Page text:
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a vessel that receives fresh fish and other marine products (for example, crabs and shrimp) from catching vessels; processes the catch into a canned product, fish meal, and fat; and delivers the products to port.
The first factory ships were built in the mid-1920’s in connection with the development of expeditionary fishing for crabs, sauries, sardines, mackerel, and other marine animals. The canned products prepared on factory ships in the fishing grounds taste better and are more nutritional than similar products prepared at shore enterprises from defrosted frozen fish. The production equipment on a factory ship includes fish-processing machines, mechanized lines for dressing the fish and producing canned fish and roe, and units for producing fish meal and fat from the waste products. On large factory ships as many as 450,000 cans are produced daily. Refrigeration units are used for preliminary cooling of the fresh fish and storage of the canned products; they also provide ice for production needs. The fish meal is stored in unrefrigerated holds, and the fat in special tanks.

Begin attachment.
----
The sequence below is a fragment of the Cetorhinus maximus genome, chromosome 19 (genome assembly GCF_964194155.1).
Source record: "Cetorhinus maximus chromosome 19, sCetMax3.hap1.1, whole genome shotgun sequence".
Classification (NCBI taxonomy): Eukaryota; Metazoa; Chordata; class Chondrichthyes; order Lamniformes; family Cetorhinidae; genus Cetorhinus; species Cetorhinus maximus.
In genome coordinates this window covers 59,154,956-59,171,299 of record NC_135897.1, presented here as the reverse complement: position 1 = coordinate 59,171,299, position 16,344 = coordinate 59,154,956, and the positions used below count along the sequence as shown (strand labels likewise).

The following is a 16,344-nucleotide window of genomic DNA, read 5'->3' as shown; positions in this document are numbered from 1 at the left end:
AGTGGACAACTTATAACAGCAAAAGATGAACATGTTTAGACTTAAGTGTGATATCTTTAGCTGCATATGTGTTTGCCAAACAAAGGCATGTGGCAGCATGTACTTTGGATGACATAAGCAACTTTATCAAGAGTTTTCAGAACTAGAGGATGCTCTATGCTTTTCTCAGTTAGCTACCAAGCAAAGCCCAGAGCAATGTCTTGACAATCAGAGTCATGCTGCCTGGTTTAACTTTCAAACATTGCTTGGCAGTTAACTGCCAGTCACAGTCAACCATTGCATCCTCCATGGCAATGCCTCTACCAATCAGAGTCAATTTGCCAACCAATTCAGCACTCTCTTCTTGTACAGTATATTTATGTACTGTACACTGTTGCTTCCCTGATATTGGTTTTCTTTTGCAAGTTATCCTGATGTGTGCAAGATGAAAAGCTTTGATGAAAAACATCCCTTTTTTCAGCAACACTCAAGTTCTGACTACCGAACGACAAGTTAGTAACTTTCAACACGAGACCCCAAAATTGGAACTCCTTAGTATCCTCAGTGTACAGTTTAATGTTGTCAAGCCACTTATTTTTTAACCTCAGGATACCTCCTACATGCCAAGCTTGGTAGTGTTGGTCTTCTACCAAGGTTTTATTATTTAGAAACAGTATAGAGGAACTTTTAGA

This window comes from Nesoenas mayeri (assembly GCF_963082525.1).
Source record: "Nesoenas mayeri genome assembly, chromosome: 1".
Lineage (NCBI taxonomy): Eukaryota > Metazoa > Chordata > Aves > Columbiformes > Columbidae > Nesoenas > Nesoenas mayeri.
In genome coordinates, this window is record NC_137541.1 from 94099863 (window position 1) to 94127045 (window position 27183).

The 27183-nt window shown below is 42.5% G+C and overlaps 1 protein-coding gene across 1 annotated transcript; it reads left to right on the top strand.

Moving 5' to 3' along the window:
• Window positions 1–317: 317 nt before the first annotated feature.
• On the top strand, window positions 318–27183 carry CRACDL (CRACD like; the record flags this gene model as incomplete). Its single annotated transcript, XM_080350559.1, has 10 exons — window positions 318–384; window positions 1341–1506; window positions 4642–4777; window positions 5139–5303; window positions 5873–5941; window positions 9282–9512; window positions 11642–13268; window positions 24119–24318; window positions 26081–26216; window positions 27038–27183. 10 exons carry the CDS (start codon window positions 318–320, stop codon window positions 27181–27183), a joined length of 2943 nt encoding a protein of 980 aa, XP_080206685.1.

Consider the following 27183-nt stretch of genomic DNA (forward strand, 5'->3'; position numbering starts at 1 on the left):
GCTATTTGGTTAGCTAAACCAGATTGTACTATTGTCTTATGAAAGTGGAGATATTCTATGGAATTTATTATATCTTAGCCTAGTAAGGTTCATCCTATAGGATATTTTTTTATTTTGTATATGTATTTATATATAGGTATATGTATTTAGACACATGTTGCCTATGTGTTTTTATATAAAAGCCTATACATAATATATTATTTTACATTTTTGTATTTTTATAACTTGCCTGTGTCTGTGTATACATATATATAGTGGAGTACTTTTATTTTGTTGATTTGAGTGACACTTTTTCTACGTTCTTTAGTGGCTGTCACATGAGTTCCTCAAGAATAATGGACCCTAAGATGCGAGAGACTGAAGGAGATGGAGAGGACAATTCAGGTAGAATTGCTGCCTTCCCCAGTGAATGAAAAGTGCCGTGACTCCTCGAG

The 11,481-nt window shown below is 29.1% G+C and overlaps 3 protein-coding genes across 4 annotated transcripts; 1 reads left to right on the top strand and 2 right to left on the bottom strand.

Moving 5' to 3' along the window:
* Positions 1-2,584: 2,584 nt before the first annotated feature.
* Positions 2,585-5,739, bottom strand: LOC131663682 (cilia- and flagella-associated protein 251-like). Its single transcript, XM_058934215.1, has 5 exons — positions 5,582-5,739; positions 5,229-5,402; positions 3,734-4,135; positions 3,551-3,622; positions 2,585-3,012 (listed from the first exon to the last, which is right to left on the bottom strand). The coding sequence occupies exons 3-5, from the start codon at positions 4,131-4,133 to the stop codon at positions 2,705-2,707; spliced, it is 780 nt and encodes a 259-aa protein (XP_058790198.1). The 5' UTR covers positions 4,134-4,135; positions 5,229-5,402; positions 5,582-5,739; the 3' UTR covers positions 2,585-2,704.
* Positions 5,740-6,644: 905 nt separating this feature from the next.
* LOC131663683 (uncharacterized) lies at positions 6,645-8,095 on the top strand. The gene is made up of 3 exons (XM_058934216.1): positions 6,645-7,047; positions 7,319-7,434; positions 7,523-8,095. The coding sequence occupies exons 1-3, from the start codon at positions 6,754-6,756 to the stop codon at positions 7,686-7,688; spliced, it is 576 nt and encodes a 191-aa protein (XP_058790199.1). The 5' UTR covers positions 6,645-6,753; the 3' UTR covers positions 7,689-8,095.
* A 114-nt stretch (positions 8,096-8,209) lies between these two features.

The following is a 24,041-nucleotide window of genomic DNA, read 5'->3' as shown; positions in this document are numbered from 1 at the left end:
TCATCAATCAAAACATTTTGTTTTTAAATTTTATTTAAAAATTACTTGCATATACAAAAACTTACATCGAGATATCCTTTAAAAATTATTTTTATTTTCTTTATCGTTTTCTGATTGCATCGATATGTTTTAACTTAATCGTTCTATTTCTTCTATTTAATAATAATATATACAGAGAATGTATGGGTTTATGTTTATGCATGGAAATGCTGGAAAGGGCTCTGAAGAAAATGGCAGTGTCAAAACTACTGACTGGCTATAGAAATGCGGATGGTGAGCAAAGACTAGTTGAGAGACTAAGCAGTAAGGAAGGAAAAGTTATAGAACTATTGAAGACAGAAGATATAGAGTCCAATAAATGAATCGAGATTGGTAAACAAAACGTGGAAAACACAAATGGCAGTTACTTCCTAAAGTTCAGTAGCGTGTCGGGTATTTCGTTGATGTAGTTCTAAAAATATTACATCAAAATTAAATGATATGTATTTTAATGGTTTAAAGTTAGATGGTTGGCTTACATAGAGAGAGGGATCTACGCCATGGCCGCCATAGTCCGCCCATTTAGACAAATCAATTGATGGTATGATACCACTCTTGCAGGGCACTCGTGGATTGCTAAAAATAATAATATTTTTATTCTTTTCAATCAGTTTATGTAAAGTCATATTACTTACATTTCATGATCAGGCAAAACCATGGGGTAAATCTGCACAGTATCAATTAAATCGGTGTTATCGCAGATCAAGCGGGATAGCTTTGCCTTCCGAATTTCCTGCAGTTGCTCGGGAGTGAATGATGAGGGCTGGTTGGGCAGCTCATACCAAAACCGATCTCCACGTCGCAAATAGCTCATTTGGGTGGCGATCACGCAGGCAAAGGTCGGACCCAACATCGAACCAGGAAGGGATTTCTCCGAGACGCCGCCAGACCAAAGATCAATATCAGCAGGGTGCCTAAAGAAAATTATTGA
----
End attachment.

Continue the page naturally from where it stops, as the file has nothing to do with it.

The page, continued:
Factory ships have a length of 160–170 m. The power of the main engine is about 3 MW, and the speed is 13 knots (around 24 km/hr). Factory ships may remain at sea for 90 days or longer and have a crew of more than 600 men. In an expedition of a fishing fleet, the factory ship supplies the catching vessels with fuel, fresh water, and other supplies. In addition, it renders recreational and medical services for the crews.
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V. V. RANENKO